the principal part of the day in firing grape and canister and in shelling the woods to drive them out. This was repeated the following day, the enemy not coming within range or sight of the forts, but confining himself to shelling the woods below. The sharpshooters were all driven out by this second day's firing. Our telegraphic communication below was also broken up, as the wires were removed and many of the posts cut and torn down by the enemy.
There being no other point above or below where the sharpshooters could profitably act in that capacity, and as many of them were unfit for duty from exposure, I deemed it advisable to dispense with their services and send them to the city, which was accordingly done.
It being of the highest importance, however, to keep up the telegraphic connection below, Lieutenant T. J. Royster, company of sappers and miners Twenty-second Regiment Louisiana Volunteers, volunteered his services, with 15 men of his company, to asct as sharpshooters in pirogues, and cover the operator in repairing the line and re-establishing the connection with the forts above as well as to annoy the enemy.
This also failed from the great difficulty of managing the pirogues effectively in the dense undergrowth of the swampy woods below, and the telegraph and the sharpshooters had to be abandoned in consequence.
April 15.-The enemy brought up his whole fleet, extending the same from the Head of the Passes to the point of woods below the forts.
Orders were repeatedly given to Captain Stephenson, of the river fleet, to cause the fire barges to be sent down nightly upon the enemy; but every attempt seemed to prove a perfect abortion, the barges being cut adrift too soon, so that they drifted against the banks directly under the forts, firing our wharves and lighting us up, but obscuring the position of the enemy. In consequence, I turned the control of them, as well as the boats employed to tow them into the stream, over to Captain Renshaw, the senior naval officer present. I also directed Captains Kennon and Grant to report to him for orders, as I found great difficulty in communicating with or controlling the vessels afloat, and directed Captain Stephenson, with his four boats, to co-operate with Captain Renshaw in every possible way. These boats of the river fleet, it seemed, could not be turned over directly to the immediate command of naval officers, owing to certain conditions imposed by the Navy Department.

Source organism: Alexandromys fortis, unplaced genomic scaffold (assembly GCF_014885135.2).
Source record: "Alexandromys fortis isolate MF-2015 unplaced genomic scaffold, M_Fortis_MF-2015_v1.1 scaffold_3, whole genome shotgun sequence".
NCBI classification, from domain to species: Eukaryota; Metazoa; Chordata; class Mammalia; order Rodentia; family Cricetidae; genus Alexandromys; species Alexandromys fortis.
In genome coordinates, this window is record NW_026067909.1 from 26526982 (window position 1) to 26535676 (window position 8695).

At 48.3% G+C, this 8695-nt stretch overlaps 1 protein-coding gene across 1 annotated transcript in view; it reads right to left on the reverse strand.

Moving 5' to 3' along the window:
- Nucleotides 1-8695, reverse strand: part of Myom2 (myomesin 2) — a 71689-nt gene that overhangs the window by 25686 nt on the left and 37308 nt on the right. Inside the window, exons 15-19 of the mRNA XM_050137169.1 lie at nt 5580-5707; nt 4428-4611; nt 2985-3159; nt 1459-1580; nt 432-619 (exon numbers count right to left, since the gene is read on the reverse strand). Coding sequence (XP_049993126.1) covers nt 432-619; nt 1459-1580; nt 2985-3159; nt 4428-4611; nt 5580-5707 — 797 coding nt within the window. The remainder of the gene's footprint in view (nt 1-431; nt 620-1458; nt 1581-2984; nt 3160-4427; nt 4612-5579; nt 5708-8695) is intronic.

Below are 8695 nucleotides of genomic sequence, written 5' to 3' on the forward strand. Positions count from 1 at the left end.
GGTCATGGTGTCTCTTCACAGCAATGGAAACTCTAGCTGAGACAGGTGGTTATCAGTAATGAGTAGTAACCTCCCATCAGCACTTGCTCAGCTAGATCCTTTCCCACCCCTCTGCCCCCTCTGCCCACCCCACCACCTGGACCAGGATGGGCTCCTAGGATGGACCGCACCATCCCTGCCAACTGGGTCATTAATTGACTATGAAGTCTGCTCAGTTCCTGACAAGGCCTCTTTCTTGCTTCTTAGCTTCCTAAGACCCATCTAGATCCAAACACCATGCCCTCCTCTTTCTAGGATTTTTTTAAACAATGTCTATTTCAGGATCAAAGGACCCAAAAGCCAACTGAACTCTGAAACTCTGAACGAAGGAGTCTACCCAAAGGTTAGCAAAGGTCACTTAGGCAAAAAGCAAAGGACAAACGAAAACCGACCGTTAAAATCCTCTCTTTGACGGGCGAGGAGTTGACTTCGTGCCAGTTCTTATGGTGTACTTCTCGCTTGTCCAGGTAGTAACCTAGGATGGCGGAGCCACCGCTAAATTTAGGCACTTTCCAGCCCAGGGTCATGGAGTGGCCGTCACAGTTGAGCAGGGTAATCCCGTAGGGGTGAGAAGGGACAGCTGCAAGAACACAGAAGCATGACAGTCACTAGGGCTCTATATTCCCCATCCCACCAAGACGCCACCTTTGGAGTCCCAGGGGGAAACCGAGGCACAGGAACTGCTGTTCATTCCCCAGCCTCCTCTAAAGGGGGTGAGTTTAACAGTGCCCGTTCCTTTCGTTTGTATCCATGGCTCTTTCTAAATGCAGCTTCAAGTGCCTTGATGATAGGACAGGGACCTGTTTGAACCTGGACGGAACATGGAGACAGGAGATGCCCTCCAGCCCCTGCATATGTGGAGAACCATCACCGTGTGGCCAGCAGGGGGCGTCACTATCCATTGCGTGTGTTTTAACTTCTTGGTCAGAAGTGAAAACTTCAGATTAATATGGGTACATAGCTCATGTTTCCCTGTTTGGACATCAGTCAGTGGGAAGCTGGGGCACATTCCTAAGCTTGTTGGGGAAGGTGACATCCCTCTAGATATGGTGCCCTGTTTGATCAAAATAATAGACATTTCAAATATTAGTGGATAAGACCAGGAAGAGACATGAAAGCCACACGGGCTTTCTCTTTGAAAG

April 16.-From 7.30 a. m. the enemy's gunboats came around the point repeatedly for observation, but were invariably forced to retire by our fire. In the mean time he was locating the position of the mortar flotilla, composed of twenty-one schooners, each mounting one 13-inch mortar and other guns, close against the bank on the Fort Jackson side and behind the point of woods.
At 4.15 p. m. the enemy ran out a gunboat and fired upon the fort, under the cover of which two of the mortar-boats were brought out into the stream.
These boats opened fire upon Fort Jackson at 5 p. m., which was continued for an hour and a half, the enemy under our fire retiring behind the point of woods.
April 17.-One fire barge sent down successfully against the enemy at 4 a. m., which drifted in among his vessels and was fired upon by them, creating considerable movement and perturbation.
During the day Captains Renshaw, Beverly Kennon, Grant, Stephenson, and Hooper passed in turns with their boats below the raft,